This story appears in Governing's annual International issue.
In the realm of public health, Mexico has succeeded in pushing forward a policy that has so far eluded more than 30 U.S. states and cities. In October, the Mexican Legislature passed a soda tax.
Actually, the legislation, which took effect in January, created an 8 percent tax on all junk food that contains more than 275 calories per 100 grams and a new peso-per-liter tax -- about 10 percent -- on sugar-sweetened drinks. The ostensible goal is to attack the alarming obesity epidemic in Mexico, which recently passed the U.S. in rates of overweight residents. As in the States, Mexican businesses and politicians were sharply divided over the tax. So how did the Mexican government get it passed when power brokers here failed?
They did it through the Pact for Mexico, a grand bargain in which the three main political parties agreed on specific, major legislative reform in almost 100 areas, including energy, politics, telecommunications and fiscal reform.
The pact, agreed to in 2012 when President Enrique Peña Nieto took office, committed the parties to not blocking anything that a majority wanted. In Mexico, “the parties have much more power than the individual legislators, who are all replaced in every election cycle,” says Christopher Wilson, an associate at the Mexico Institute of the Woodrow Wilson International Center for Scholars. “There are no re-elections there, out of fear of dictatorships.
There is also a stronger tradition of public funding for elections, another way in which parties maintain stronger power than special interests.”
President Peña Nieto is a member of the Institutional Revolutionary Party (PRI), which had held power for 71 years up to 2000. When the PRI regained power, Mexico was suffering from political corruption, fiscal disarray and problems on just about every front. Under the circumstances, it was hard not to reach out to the opposition to collaborate on sweeping changes.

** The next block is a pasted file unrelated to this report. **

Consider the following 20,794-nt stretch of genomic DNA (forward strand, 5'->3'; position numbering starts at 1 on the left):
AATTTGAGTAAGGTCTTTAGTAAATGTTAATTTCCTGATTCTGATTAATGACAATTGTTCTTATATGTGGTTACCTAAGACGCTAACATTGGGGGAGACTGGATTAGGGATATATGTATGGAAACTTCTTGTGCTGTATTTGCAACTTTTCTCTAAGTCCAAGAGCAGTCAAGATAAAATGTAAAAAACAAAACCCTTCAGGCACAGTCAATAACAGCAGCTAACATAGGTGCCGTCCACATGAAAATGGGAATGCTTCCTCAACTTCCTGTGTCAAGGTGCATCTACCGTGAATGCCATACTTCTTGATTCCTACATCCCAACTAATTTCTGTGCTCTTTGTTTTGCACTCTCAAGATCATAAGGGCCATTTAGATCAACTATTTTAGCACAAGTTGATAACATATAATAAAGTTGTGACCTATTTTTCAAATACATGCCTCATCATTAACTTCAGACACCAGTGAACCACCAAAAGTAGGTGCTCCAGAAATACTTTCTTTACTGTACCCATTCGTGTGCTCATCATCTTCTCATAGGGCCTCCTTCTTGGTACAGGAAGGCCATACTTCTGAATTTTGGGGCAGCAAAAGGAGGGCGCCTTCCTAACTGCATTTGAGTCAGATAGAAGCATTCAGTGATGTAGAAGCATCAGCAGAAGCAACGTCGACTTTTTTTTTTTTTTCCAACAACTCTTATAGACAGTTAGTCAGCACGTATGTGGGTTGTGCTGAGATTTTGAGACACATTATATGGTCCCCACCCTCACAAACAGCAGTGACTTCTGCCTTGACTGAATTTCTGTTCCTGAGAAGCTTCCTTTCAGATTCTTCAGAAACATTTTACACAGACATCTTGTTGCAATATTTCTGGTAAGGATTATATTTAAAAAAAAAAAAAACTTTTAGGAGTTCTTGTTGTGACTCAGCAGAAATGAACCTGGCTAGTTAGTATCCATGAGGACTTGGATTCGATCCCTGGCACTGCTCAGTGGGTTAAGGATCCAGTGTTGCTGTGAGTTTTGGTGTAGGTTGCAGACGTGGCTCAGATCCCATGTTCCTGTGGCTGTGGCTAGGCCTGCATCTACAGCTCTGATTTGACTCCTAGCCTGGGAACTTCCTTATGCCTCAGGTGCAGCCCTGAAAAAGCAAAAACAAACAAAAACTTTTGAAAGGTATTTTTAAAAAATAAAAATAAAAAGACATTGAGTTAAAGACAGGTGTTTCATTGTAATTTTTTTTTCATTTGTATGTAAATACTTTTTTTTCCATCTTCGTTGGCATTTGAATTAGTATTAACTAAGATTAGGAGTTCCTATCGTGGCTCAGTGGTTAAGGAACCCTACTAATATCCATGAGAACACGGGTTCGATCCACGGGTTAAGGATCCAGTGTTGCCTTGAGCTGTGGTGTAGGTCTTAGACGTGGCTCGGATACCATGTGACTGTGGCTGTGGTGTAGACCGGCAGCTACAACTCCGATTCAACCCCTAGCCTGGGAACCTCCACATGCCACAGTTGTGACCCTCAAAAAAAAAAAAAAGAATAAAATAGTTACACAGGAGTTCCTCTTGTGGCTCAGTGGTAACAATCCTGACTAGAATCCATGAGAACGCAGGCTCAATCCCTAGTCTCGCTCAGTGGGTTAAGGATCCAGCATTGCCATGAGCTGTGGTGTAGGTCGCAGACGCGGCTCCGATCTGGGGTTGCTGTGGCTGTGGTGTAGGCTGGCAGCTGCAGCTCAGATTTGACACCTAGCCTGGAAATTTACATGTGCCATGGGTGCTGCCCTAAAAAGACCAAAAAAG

Despite its name, the PRI is actually the more centrist party, Wilson says, so it had to appease both the left and the right on various issues. “On fiscal reform, they worked with the left, and the soda tax is one piece of this. They went with the right on energy reform, which was even harder to pass.”
Were the soda and junk food taxes more fiscal or health driven? “I think it’s a little of both,” Wilson says. “Traditionally, 30 to 40 percent of the budget came from oil exports, and that has been declining. That has made for a strong imperative to increase tax collection, which is extraordinarily low as a portion of GDP, and that is the driving force behind fiscal reform. My own reading of the situation is that the politics of creating a healthier Mexico may have been a stronger part of this fiscal reform. The argument was about whether it would make a difference in health outcomes.”
Policy wonks in the U.S. are watching that closely. If the policy does have a discernible impact on health, then health experts in the U.S. hope that might help tip the scales for soda and junk food taxes here.